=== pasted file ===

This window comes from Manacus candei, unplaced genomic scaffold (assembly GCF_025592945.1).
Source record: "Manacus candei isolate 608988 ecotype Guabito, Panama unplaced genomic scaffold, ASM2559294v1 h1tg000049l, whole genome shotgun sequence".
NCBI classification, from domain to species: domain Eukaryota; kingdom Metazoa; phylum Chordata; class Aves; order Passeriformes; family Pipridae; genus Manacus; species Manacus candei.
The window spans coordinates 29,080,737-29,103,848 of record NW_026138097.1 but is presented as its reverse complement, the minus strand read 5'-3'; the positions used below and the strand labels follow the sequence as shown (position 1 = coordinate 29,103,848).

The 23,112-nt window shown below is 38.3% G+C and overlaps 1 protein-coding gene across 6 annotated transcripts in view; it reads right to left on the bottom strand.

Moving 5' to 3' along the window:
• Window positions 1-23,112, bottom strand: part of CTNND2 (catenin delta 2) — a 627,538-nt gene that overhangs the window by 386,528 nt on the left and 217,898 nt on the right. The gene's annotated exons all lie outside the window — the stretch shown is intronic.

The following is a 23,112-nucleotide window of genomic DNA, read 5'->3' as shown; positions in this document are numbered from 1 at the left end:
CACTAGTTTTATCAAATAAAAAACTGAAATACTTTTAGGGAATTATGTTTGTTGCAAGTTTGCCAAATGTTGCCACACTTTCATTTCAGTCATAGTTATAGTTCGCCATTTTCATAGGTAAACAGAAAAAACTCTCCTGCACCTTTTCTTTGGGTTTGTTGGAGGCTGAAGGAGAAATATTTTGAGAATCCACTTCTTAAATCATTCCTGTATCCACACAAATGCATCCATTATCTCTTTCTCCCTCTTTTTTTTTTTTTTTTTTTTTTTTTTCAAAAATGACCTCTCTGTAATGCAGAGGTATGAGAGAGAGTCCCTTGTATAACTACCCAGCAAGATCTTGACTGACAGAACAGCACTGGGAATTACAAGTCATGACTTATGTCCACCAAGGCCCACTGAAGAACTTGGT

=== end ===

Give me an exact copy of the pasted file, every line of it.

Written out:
This window comes from Manacus candei, unplaced genomic scaffold (assembly GCF_025592945.1).
Source record: "Manacus candei isolate 608988 ecotype Guabito, Panama unplaced genomic scaffold, ASM2559294v1 h1tg000049l, whole genome shotgun sequence".
NCBI classification, from domain to species: domain Eukaryota; kingdom Metazoa; phylum Chordata; class Aves; order Passeriformes; family Pipridae; genus Manacus; species Manacus candei.
The window spans coordinates 29,080,737-29,103,848 of record NW_026138097.1 but is presented as its reverse complement, the minus strand read 5'-3'; the positions used below and the strand labels follow the sequence as shown (position 1 = coordinate 29,103,848).

The 23,112-nt window shown below is 38.3% G+C and overlaps 1 protein-coding gene across 6 annotated transcripts in view; it reads right to left on the bottom strand.

Moving 5' to 3' along the window:
• Window positions 1-23,112, bottom strand: part of CTNND2 (catenin delta 2) — a 627,538-nt gene that overhangs the window by 386,528 nt on the left and 217,898 nt on the right. The gene's annotated exons all lie outside the window — the stretch shown is intronic.

The following is a 23,112-nucleotide window of genomic DNA, read 5'->3' as shown; positions in this document are numbered from 1 at the left end:
CACTAGTTTTATCAAATAAAAAACTGAAATACTTTTAGGGAATTATGTTTGTTGCAAGTTTGCCAAATGTTGCCACACTTTCATTTCAGTCATAGTTATAGTTCGCCATTTTCATAGGTAAACAGAAAAAACTCTCCTGCACCTTTTCTTTGGGTTTGTTGGAGGCTGAAGGAGAAATATTTTGAGAATCCACTTCTTAAATCATTCCTGTATCCACACAAATGCATCCATTATCTCTTTCTCCCTCTTTTTTTTTTTTTTTTTTTTTTTTTTCAAAAATGACCTCTCTGTAATGCAGAGGTATGAGAGAGAGTCCCTTGTATAACTACCCAGCAAGATCTTGACTGACAGAACAGCACTGGGAATTACAAGTCATGACTTATGTCCACCAAGGCCCACTGAAGAACTTGGT